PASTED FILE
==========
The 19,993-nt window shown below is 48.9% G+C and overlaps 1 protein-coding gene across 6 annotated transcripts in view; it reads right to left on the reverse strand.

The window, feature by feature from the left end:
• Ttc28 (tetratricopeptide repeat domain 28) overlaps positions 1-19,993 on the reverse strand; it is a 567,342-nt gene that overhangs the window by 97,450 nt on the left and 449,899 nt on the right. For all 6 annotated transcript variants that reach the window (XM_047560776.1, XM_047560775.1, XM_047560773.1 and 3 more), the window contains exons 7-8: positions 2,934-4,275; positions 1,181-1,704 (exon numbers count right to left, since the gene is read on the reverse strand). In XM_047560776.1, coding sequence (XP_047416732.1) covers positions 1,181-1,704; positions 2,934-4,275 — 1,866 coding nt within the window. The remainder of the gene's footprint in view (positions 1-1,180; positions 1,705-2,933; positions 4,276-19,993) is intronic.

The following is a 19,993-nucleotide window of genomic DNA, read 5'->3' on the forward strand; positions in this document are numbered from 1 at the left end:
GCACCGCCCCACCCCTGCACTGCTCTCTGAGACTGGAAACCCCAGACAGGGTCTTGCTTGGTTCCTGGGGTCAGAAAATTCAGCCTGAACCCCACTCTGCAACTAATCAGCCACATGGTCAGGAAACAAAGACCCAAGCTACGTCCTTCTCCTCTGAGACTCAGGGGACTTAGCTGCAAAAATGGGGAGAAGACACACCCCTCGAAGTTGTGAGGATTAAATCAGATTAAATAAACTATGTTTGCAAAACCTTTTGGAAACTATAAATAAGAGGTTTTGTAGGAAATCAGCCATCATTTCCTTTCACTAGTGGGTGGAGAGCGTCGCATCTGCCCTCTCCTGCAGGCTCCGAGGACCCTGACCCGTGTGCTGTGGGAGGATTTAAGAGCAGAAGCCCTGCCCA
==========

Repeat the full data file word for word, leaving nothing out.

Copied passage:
The 19,993-nt window shown below is 48.9% G+C and overlaps 1 protein-coding gene across 6 annotated transcripts in view; it reads right to left on the reverse strand.

The window, feature by feature from the left end:
• Ttc28 (tetratricopeptide repeat domain 28) overlaps positions 1-19,993 on the reverse strand; it is a 567,342-nt gene that overhangs the window by 97,450 nt on the left and 449,899 nt on the right. For all 6 annotated transcript variants that reach the window (XM_047560776.1, XM_047560775.1, XM_047560773.1 and 3 more), the window contains exons 7-8: positions 2,934-4,275; positions 1,181-1,704 (exon numbers count right to left, since the gene is read on the reverse strand). In XM_047560776.1, coding sequence (XP_047416732.1) covers positions 1,181-1,704; positions 2,934-4,275 — 1,866 coding nt within the window. The remainder of the gene's footprint in view (positions 1-1,180; positions 1,705-2,933; positions 4,276-19,993) is intronic.

The following is a 19,993-nucleotide window of genomic DNA, read 5'->3' on the forward strand; positions in this document are numbered from 1 at the left end:
GCACCGCCCCACCCCTGCACTGCTCTCTGAGACTGGAAACCCCAGACAGGGTCTTGCTTGGTTCCTGGGGTCAGAAAATTCAGCCTGAACCCCACTCTGCAACTAATCAGCCACATGGTCAGGAAACAAAGACCCAAGCTACGTCCTTCTCCTCTGAGACTCAGGGGACTTAGCTGCAAAAATGGGGAGAAGACACACCCCTCGAAGTTGTGAGGATTAAATCAGATTAAATAAACTATGTTTGCAAAACCTTTTGGAAACTATAAATAAGAGGTTTTGTAGGAAATCAGCCATCATTTCCTTTCACTAGTGGGTGGAGAGCGTCGCATCTGCCCTCTCCTGCAGGCTCCGAGGACCCTGACCCGTGTGCTGTGGGAGGATTTAAGAGCAGAAGCCCTGCCCA